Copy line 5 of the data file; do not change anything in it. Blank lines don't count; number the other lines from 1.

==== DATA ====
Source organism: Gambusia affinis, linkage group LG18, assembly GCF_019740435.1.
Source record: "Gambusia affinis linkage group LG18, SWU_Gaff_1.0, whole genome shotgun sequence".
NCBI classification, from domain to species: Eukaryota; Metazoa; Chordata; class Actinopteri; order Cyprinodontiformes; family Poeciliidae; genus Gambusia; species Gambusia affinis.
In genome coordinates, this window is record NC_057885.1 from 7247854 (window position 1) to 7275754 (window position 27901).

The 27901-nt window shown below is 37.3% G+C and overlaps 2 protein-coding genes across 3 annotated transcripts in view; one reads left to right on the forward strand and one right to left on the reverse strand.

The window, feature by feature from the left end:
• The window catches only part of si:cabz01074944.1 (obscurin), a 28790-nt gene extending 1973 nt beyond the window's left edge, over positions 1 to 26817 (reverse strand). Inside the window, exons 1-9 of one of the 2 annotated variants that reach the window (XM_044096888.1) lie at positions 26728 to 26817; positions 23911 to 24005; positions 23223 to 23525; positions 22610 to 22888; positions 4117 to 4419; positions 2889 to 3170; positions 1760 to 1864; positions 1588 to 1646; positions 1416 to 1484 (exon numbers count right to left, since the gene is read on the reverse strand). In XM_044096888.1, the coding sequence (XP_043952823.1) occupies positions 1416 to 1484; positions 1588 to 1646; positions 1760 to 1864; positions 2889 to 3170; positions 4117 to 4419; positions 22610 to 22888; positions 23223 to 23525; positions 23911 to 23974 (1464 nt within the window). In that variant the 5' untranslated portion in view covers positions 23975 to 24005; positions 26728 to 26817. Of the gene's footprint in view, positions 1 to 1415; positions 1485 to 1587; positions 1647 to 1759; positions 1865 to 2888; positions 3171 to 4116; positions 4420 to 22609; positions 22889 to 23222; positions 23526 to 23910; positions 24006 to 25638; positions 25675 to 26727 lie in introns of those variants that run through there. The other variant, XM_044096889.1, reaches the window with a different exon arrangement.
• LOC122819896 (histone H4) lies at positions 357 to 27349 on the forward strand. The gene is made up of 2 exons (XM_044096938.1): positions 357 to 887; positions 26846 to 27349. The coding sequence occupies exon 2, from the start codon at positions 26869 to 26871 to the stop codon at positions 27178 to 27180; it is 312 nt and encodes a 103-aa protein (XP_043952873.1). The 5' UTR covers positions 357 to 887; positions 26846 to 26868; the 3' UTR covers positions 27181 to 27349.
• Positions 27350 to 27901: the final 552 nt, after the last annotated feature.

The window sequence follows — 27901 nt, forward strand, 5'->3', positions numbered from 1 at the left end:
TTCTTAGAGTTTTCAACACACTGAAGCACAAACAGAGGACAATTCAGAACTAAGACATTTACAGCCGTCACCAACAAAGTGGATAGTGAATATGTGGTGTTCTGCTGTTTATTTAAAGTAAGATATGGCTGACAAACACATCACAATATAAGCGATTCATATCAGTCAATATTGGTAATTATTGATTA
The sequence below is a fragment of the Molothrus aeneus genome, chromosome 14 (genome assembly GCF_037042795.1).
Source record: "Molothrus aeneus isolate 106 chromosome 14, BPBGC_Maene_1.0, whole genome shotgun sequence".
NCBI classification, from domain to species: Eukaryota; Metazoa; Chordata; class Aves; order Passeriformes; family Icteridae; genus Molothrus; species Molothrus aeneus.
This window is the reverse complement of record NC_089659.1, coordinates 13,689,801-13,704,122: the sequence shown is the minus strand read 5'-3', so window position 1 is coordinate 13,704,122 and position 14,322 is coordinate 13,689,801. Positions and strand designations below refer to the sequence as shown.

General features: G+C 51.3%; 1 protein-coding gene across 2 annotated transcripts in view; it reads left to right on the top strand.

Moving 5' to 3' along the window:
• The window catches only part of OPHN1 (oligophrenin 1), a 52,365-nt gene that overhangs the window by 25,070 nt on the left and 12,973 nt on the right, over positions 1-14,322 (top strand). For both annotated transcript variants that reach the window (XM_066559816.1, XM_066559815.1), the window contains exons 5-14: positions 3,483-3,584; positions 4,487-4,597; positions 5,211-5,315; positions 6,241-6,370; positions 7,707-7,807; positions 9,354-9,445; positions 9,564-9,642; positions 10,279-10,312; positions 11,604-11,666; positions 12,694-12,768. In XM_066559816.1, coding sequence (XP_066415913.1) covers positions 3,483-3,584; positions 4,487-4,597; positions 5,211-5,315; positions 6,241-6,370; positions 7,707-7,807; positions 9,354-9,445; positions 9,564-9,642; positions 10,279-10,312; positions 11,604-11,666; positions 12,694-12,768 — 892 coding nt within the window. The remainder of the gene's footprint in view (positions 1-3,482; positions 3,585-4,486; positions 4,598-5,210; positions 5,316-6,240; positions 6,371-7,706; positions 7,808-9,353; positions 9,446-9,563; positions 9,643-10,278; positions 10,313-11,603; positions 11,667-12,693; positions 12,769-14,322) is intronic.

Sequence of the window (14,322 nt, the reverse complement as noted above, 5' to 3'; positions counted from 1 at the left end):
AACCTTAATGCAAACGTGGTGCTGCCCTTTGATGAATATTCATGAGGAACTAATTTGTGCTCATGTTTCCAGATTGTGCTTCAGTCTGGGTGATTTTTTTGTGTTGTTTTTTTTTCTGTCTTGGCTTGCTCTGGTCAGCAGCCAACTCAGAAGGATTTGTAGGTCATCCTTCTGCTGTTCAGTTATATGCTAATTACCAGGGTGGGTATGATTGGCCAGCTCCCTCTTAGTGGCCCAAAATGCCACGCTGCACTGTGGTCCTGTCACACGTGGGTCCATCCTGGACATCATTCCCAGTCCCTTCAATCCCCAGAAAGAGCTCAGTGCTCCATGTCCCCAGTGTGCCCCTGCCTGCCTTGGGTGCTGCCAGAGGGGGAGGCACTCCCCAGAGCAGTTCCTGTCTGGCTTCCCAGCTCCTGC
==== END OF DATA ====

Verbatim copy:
The 27901-nt window shown below is 37.3% G+C and overlaps 2 protein-coding genes across 3 annotated transcripts in view; one reads left to right on the forward strand and one right to left on the reverse strand.